Google keeps moving farther and farther away from presenting you with a page of search results that’s mostly a collection of blue links, with a new update that continues an expansion of populating results with feature-rich cards and expandable tabs.
The search giant explained in a new blog post that automatically generated tabs are now going to pop up in search results that you can expand, and that include more details snippets of information as well as subtopics relevant to your search.
So for example, writes Google product manager Pierce Vollucci, say you’re remodeling a kitchen and want to know a bit about how quartz compares to granite for use in countertops. An old Google search might have simply populated the results page with links that explain, well, what quartz and granite are, which is of course not what you’re looking for.
“Chances are you’re hoping to learn more about the differences in cost, benefits, and durability of each, and may be looking for guidance on other subtopics to explore,” he writes. For these types of queries, we’re introducing a new way to get you to relevant information fast and help you get a glimpse of multiple aspects of a topic with a single search.”
Search for something like quartz vs. granite now, and what you’ll see is a panel with relevant subtopics to go deeper into. The blog post also uses the example of an “emergency fund,” where when you search for that you get information that relates to the size, purpose and importance of having one, and you can click links within those areas to learn more.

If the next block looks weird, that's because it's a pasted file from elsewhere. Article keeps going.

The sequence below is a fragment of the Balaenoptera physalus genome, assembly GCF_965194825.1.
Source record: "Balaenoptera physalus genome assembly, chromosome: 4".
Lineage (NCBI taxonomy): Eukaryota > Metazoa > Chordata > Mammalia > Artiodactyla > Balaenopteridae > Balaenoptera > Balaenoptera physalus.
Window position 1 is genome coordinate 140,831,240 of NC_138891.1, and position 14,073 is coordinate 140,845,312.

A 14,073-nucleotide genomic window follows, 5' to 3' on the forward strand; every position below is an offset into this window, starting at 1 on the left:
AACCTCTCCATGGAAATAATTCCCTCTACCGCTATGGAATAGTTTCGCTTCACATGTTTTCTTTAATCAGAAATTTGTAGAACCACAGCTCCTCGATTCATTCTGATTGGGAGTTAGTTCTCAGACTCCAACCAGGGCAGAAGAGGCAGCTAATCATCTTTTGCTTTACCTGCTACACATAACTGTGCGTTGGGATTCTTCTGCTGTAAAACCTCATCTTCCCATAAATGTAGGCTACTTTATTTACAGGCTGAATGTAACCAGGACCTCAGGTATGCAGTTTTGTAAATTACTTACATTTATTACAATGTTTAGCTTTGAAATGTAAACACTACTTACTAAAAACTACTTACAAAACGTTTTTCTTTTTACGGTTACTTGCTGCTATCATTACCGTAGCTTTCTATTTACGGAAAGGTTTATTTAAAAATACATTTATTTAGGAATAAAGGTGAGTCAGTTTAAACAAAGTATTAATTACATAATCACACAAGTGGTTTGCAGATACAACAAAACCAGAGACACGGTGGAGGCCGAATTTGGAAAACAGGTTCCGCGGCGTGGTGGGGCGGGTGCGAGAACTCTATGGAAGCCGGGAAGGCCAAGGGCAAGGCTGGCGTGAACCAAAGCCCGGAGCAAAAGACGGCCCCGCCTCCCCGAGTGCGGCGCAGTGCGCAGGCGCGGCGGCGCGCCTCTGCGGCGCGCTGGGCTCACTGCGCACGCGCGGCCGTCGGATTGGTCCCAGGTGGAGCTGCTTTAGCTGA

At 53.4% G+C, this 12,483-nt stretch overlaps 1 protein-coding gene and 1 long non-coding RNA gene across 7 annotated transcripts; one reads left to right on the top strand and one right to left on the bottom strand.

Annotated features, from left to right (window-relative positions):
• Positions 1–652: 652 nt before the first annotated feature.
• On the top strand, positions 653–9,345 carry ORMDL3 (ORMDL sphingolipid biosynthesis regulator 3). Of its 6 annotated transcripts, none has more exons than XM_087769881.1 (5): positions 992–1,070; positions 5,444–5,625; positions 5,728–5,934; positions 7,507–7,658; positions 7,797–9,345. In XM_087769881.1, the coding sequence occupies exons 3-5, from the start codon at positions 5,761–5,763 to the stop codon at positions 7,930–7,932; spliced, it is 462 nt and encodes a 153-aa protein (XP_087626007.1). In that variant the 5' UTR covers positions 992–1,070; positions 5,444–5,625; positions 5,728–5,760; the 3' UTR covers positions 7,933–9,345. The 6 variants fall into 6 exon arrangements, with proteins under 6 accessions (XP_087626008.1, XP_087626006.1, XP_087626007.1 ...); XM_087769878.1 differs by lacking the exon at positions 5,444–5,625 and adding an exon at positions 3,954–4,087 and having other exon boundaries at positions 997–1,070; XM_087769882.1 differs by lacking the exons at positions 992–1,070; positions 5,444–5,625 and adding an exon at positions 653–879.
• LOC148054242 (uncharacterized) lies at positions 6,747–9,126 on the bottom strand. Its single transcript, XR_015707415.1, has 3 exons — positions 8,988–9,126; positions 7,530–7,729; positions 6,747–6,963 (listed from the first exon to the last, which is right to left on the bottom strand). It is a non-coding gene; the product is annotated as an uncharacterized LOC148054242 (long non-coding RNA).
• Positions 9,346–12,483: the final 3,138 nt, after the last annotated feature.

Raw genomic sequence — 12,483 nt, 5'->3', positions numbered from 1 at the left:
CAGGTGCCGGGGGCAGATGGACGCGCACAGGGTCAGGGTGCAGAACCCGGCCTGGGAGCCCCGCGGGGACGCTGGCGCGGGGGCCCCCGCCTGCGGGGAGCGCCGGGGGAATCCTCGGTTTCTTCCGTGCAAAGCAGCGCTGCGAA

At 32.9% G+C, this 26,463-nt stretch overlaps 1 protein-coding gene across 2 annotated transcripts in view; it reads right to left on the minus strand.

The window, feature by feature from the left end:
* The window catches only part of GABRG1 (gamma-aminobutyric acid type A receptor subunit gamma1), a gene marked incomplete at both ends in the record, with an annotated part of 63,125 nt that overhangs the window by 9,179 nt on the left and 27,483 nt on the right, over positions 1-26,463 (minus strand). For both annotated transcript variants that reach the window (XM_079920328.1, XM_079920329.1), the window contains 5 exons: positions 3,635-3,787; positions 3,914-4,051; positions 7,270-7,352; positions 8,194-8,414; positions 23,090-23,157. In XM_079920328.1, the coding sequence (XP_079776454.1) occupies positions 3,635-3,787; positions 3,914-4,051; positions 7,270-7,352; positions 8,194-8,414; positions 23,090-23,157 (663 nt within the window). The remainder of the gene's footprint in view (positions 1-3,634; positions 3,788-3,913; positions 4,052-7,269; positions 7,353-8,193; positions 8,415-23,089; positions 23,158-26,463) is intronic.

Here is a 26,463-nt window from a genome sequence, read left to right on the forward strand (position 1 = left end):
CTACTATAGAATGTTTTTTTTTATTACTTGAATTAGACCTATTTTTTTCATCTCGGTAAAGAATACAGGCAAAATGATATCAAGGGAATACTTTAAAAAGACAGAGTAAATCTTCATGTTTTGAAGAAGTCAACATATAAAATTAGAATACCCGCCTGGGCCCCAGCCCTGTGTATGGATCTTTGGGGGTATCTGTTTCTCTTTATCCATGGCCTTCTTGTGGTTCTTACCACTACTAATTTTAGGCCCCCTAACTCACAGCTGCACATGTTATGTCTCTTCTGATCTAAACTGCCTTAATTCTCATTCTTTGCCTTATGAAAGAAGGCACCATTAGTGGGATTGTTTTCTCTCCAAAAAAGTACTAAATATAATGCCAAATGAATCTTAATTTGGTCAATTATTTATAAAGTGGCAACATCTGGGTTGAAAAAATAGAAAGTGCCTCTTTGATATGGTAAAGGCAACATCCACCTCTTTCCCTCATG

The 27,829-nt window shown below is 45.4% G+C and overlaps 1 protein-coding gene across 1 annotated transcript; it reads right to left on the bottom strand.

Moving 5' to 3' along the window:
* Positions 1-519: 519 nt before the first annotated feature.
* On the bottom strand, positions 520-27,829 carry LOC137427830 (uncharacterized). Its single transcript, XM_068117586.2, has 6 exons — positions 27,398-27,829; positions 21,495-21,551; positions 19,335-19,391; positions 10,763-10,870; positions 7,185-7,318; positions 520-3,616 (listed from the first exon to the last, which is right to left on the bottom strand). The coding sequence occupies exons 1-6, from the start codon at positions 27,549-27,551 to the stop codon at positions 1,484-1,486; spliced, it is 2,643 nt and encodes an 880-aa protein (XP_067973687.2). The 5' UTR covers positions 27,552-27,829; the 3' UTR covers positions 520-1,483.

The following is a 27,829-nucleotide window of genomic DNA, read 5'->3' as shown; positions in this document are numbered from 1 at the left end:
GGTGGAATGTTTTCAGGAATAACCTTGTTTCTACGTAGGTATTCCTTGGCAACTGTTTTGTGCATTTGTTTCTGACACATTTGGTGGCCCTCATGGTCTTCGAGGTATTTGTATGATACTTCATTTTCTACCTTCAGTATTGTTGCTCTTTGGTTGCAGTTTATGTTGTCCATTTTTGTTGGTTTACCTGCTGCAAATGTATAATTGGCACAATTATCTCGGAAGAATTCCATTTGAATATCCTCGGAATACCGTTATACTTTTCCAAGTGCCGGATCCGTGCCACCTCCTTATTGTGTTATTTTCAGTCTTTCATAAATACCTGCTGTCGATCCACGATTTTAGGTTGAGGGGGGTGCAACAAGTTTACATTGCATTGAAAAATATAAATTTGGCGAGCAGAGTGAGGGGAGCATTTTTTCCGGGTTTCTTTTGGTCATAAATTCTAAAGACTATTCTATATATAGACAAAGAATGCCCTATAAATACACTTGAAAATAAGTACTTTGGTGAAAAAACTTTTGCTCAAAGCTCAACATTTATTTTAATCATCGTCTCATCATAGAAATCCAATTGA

Google says the new format is meant to help guide you with what’s understood to be the most common, useful aspects of topics and help you sift through all the information available to deliver the most relevant results. In case you don’t see these more feature-rich search results yet, Google adds that the automatically generated panels are rolling out over the next few days, the latest in a series of improvements the company has been making to search — such as an update earlier this that included recognizing the deeper intent in what you’re searching for and showing you more “multifaceted featured snippets.”
“Sometimes the words we use to ask a question are broad and there could be several different interpretations of the question,” Google explained in a February post. “With multifaceted featured snippets, we’re able to better understand your query and recognize when there could be multiple interpretations of that query. In the example below with the query ‘garden needs full sun?’ we’re able to recognize that it could be interpreted as ‘what garden plants need full sun?’ or ‘what counts as full sun?’ and offer featured snippets for both.”
Google goes on to note that it plans to expand these multifaceted featured snippets to cover an even broader set of nuanced questions beyond just what it describes as “multi-intent” search queries. The plan is also to keep experimenting with this over the course of the year to expand coverage.